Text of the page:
(Picture taken from The Royal Family instagram)
Isn’t it ironic that just when society was up in arms over the issue of aging women and their grey hair, the most iconic head of grey hair ever, Queen Elizabeth, died this past week at the age of 96?
In January 2022, I wrote a post about the tenuousness versus the necessity of royalty (“The Future of Monarchies – Monkey and Human”). In short, criticism included the fictional nature of monarchy, the financial cost, the lack of diversity, and the ability to over-rule government (we can't forget, either, the controversial side of royalty such as the history of colonialism) while some praises were for the contribution of the monarchy to society, the involvement in the community and the constitution, their ‘centrist’ approach, consistency, and support for a society’s identity. Regardless of where your beliefs lie and regardless of the more controversial parts of history, it is hard not to acknowledge that the passing of Queen Elizabeth is, literally and figuratively, the end of an epic story.
For many of us ‘boomers’, the passing of Queen Elizabeth marks the end of something deeper than just her reign as monarch.
Elizabeth became Queen on 6 February 1952 at the young age of 25. I don’t know many people that age who could, or would want to, rise to the challenge. Reigning for 70 years, the Queen has been eye witness to many world-changing events. ABC News (Meredith Deliso, abcnews.go.com) points out that she experienced the first commercial jet service, the Apollo II moon landing, the end of the Vietnam war, the fall of the Berlin Wall, apartheid dismantlement, the 9/11 attacks, and the COVID-19 pandemic. Newsweek (James Crawford-Smith, www.newsweek.com) adds to this list the assassination of JFK and man's first walk on the moon. Those are just the major events. I would add that there have been so many societal changes during her 70 year reign: technology, race relations, conception options, sexual identity, wars, changing regimes, women's progress, Brexit . . . add to this the issues of a personal family nature – the addition of Princess Diana to the family, marriage breakups, the death of Princess Diana, sexual misconduct allegations, an inter-race marriage, her husband’s death - and the Queen has lived a life, indeed. And she ‘rolled with it’.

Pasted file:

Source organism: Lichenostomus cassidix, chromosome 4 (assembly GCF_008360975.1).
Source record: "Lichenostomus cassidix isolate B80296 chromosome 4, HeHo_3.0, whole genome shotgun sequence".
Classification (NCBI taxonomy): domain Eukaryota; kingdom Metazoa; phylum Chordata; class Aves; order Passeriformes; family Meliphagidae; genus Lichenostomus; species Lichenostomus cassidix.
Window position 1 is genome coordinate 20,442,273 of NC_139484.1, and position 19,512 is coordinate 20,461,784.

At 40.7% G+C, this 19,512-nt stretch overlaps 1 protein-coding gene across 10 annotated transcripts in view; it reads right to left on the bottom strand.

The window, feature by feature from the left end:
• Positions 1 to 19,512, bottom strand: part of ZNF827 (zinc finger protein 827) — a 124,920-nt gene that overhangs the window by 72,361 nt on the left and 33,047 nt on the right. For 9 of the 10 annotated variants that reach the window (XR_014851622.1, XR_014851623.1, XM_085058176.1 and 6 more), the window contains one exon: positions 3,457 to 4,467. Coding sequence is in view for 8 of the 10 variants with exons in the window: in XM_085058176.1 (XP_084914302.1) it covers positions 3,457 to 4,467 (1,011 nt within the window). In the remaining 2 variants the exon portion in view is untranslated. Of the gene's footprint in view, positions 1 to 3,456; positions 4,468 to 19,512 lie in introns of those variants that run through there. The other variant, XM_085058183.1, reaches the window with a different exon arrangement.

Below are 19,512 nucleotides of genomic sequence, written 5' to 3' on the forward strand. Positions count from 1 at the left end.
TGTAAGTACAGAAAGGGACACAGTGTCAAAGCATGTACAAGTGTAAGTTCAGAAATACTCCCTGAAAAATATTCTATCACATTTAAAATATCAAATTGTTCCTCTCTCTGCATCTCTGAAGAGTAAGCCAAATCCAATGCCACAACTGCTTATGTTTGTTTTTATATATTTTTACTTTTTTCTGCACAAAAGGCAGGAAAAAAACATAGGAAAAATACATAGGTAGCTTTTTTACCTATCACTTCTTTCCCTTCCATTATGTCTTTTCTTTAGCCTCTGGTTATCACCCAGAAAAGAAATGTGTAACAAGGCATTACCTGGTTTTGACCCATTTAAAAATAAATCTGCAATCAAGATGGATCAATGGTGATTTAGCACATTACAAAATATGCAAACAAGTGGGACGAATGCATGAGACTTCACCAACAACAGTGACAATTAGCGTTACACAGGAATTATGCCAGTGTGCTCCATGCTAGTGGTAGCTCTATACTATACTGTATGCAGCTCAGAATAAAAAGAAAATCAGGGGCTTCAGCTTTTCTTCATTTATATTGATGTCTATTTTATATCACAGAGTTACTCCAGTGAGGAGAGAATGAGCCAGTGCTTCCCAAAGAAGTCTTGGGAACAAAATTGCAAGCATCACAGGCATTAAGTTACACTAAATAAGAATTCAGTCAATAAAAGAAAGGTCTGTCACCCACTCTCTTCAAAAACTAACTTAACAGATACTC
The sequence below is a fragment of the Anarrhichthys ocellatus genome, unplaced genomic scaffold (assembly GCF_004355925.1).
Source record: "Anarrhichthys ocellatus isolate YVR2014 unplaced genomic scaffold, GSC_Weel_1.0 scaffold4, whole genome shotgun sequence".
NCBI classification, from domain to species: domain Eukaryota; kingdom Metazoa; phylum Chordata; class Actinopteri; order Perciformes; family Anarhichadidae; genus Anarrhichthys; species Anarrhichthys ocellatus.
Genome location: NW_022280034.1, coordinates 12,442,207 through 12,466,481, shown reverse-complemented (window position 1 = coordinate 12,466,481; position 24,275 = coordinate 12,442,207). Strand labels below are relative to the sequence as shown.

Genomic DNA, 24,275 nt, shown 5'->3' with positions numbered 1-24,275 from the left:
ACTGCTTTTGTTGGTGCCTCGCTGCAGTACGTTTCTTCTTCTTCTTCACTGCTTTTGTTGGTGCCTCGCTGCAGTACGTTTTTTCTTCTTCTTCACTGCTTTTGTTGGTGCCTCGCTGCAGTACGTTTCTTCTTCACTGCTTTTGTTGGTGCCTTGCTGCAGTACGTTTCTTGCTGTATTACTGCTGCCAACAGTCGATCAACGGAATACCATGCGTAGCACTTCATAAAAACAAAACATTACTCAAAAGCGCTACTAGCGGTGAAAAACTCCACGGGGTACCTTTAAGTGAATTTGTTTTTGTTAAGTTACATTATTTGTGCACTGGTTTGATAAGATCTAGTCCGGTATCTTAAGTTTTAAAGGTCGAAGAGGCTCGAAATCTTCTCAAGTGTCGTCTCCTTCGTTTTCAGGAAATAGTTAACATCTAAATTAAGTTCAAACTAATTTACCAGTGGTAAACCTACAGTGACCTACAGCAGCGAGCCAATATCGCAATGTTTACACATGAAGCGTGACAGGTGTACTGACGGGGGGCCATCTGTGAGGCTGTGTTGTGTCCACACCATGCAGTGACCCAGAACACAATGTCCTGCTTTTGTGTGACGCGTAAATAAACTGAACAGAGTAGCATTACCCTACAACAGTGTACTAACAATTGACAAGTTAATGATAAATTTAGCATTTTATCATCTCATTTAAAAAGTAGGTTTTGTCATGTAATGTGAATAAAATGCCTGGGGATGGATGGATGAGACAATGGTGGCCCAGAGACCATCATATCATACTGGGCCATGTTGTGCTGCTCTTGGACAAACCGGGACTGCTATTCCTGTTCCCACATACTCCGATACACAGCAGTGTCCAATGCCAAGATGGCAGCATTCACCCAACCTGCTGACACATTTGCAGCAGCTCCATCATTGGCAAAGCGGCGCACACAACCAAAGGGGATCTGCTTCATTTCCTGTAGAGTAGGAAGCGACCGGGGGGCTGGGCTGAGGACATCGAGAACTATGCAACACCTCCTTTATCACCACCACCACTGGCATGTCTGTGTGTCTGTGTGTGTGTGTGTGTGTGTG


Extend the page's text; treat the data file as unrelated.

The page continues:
Throughout all the changes, whether it was world-defining, society evolving, or 'normal' family issues, the Queen has stood steadfast. Again, whether you agree with the concept of monarchy or not, and again not forgetting some of the more sordid history, you might agree that if there has to be a Queen, Elizabeth Alexandra Mary Windsor was a good choice. The words to describe her contribution might include: consistency, longevity, calmness, honesty, and humour. Who can forget her calming voice in crisis or her “anus horribilis” statement when her family was crumbling? And we can’t forget her ability to work right to the end. (I am quite sure she lived just long enough to see Boris Johnson exit the house two days prior to her death.) I can’t imagine what she would have thought of the “quiet quitting” fad of today. I can’t recall any major missteps or meddling in affairs or criticisms of her behaviour.
We boomers can appreciate this because we are of age to have lived through identical times, and we recognize the grace and wisdom it takes to ‘keep your head about you’ when the world (the larger world or our own little space) is unravelling. We also understand that decisions are made for what seems right for the times, and those decisions might be wrong today, and we just might have to take a big leap back on some issues as society evolves.
Despite being Canadian, my sister and I were most aware of the British royalty. Our mother arrived in Canada from Britain in 1953. Tucked in her blue trunk with all her worldly belongings were cookie tins and coffee cups adorned with royalty – and with Queen Elizabeth. And mom never lost her infatuation with the British royals – or with the British tabloids. Although we lived a million miles away on the Canadian prairies, British royalty was normal for us.
So, at 96 years of age, the fairest grey hair of them all has died. Yes, she was a figure head who was born into an imperfect institution that has it's ghosts, but she played her role as well as possible. When the world seems to be so harsh and judgemental and angry and non-sensical and narcissistic, she remained decent, wise, and calm. We’ll never see the likes of Queen Elizabeth again.